What Can Go Wrong in 25 Inches? The Taming of the Bow

December 14, 2017, 9:07 AM · If you’re a violinist and this doesn’t make you mad, you’re not paying attention. Pianists merely have to strike a key and release it to produce a perfectly articulated tone. There is no scratch, unevenness, whistle or offensive loud shriek. Nor is there a wimpy, apologetic sliver of a sound. The crumbs and bubbles that exist in some violin tones are nowhere to be heard on the piano.

Let’s move on from the joys associated with starting a piano tone. Release the key, sit back, and enjoy the perfect ending to the perfect tone. A felt pad drops, demanding no technique from the pianist. There’s nothing jarring. The perfect note has a perfect beginning, ending and middle.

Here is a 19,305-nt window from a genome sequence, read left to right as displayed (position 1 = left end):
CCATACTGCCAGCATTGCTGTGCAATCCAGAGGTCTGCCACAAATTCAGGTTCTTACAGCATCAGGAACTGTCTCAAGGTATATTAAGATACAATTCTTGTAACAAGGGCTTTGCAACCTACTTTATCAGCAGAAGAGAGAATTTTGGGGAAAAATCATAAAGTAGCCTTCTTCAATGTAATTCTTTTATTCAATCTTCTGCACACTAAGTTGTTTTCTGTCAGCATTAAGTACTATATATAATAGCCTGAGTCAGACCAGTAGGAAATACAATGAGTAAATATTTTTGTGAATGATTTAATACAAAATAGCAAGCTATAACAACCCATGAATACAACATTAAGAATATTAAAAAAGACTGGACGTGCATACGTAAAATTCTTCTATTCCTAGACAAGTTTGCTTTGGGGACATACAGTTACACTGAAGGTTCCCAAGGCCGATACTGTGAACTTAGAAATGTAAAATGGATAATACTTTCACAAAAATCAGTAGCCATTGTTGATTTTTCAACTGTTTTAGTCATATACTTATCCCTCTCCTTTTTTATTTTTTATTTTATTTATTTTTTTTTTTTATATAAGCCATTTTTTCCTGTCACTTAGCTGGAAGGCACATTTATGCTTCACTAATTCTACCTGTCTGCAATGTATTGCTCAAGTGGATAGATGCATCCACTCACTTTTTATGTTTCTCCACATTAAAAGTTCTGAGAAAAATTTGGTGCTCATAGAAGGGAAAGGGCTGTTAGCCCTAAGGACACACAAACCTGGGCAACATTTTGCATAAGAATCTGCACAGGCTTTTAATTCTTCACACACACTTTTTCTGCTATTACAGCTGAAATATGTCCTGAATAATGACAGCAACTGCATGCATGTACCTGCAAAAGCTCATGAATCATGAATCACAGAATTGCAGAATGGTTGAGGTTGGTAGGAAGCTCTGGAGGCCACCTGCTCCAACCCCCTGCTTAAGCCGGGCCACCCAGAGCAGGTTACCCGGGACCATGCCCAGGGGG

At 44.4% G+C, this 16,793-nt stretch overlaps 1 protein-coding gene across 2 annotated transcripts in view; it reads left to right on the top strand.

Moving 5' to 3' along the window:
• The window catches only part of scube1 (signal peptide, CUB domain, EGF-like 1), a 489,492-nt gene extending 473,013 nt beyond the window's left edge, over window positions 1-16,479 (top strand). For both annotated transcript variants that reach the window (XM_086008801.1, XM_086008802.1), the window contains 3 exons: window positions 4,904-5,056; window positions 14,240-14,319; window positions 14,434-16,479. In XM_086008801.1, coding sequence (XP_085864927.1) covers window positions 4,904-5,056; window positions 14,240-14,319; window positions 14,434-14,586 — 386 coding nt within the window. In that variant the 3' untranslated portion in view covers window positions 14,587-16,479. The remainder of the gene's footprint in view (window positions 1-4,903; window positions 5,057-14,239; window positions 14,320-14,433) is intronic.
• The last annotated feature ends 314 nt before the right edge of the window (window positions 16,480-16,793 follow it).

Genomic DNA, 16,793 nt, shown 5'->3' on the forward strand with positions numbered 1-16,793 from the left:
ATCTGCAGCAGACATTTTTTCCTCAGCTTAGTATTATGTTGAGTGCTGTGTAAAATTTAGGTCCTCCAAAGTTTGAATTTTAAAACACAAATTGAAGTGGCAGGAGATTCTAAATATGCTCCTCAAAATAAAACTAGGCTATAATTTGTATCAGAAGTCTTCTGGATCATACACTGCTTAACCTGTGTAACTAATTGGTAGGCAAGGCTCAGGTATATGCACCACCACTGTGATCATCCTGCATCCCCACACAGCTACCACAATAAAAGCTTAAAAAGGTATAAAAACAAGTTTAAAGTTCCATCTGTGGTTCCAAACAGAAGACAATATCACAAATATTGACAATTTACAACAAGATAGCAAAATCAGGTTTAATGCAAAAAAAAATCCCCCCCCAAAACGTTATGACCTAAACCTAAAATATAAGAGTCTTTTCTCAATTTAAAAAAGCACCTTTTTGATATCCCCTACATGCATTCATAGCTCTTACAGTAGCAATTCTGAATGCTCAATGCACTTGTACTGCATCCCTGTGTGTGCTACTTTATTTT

Violinists have the daunting task of making the vague apparatus known as the bow produce perfect, reliable tones. Not Heifetz perfect, just simple, acceptable, true tones. The ear demands no less. Even those who are tone deaf can hear scratch.

Whereas the pianist mindlessly creates the miracle of tone by depressing and releasing a key, the violinist has to think, anticipate, fend off impending disaster, elevate the bow, and finally, join together the most unlikely soul mates, the hair and the string.

How our minds do this is endlessly fascinating.

bow balance

The "Playing Point"

Nothing good happens on the violin without the player finessing several thoughts. To create sounds as reliable and beautiful as a piano, a violinist needs to be focused on the part of the bow that is touching the string, no matter how far away it is from the hand. A typical short detache stroke is about an inch long, and in that short span of time and distance, much debris can accumulate: scratch, scrape and a horrifying texture of cottage cheese. They don’t call the bow a "mistake machine" for nothing.